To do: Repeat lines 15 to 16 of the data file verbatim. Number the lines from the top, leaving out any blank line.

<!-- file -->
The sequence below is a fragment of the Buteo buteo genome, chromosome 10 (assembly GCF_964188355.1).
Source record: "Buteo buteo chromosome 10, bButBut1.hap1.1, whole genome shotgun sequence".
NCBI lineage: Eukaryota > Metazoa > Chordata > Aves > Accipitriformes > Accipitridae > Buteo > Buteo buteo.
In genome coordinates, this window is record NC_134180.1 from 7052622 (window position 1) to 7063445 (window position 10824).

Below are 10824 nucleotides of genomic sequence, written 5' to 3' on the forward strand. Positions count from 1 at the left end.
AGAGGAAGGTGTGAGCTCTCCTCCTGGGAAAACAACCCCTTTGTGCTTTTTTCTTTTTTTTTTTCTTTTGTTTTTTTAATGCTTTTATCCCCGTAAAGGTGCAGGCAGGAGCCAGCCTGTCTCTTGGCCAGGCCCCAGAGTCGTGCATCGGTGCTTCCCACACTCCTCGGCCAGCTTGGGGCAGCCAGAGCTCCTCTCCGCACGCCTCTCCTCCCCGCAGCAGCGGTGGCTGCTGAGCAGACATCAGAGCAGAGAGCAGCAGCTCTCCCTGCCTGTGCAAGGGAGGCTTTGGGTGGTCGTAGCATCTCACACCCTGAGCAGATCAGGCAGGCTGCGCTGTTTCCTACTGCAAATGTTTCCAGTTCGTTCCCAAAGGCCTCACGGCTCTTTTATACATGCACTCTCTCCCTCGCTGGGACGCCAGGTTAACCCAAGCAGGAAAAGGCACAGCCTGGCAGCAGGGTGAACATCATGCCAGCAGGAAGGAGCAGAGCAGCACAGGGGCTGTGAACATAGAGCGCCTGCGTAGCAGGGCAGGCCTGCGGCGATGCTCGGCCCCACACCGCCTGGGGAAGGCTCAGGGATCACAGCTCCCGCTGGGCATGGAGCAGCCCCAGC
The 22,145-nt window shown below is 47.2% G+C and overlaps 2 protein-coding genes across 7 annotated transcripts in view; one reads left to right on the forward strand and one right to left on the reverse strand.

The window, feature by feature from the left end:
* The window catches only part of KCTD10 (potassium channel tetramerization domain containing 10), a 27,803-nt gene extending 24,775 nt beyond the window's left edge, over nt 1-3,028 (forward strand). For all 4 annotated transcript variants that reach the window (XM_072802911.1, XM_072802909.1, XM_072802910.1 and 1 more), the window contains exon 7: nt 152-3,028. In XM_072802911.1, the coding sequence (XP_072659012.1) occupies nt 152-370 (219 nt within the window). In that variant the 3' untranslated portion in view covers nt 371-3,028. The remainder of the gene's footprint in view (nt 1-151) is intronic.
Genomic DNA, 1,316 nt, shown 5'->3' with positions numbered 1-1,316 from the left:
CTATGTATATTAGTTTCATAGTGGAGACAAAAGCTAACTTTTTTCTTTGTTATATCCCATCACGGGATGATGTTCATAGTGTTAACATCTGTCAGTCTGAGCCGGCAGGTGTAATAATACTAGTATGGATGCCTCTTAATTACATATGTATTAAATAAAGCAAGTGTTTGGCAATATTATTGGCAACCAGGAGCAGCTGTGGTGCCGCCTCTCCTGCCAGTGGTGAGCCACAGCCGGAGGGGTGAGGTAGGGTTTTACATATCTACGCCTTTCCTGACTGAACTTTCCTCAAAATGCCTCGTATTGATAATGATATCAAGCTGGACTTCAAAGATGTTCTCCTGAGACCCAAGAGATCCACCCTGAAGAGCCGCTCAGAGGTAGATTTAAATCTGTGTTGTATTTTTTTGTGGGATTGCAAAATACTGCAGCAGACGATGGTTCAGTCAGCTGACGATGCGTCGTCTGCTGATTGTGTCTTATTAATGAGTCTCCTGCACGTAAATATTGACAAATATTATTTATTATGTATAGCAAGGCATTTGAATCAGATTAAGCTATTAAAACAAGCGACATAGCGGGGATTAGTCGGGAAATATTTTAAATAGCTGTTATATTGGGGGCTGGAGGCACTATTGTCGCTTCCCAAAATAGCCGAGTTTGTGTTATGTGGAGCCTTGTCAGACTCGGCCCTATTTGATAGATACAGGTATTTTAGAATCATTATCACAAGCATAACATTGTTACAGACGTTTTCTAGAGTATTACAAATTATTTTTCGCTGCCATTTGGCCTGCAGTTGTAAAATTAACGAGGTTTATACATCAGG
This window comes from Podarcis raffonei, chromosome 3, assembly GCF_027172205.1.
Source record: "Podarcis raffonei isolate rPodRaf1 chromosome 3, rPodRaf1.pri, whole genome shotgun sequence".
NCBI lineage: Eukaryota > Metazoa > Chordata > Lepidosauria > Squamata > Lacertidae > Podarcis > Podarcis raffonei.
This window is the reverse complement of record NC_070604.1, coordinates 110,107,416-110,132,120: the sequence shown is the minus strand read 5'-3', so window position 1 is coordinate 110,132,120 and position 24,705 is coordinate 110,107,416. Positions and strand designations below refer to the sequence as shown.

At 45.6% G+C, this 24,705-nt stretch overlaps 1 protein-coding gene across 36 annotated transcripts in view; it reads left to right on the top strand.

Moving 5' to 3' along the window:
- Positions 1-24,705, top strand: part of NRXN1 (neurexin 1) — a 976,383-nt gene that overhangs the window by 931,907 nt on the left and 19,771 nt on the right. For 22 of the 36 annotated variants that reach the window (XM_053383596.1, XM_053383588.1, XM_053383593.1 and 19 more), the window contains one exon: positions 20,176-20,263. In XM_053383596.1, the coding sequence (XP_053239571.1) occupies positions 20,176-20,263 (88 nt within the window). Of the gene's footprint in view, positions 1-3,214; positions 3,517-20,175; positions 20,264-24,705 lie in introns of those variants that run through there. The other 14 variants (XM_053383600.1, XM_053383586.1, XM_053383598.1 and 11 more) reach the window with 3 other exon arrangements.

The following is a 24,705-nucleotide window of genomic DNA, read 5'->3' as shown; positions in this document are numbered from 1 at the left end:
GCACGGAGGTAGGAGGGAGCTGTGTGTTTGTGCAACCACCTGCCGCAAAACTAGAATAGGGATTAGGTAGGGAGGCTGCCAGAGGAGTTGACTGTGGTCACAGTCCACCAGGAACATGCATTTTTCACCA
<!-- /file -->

This window is the reverse complement of record NC_070604.1, coordinates 110,107,416-110,132,120: the sequence shown is the minus strand read 5'-3', so window position 1 is coordinate 110,132,120 and position 24,705 is coordinate 110,107,416. Positions and strand designations below refer to the sequence as shown.

At 45.6% G+C, this 24,705-nt stretch overlaps 1 protein-coding gene across 36 annotated transcripts in view; it reads left to right on the top strand.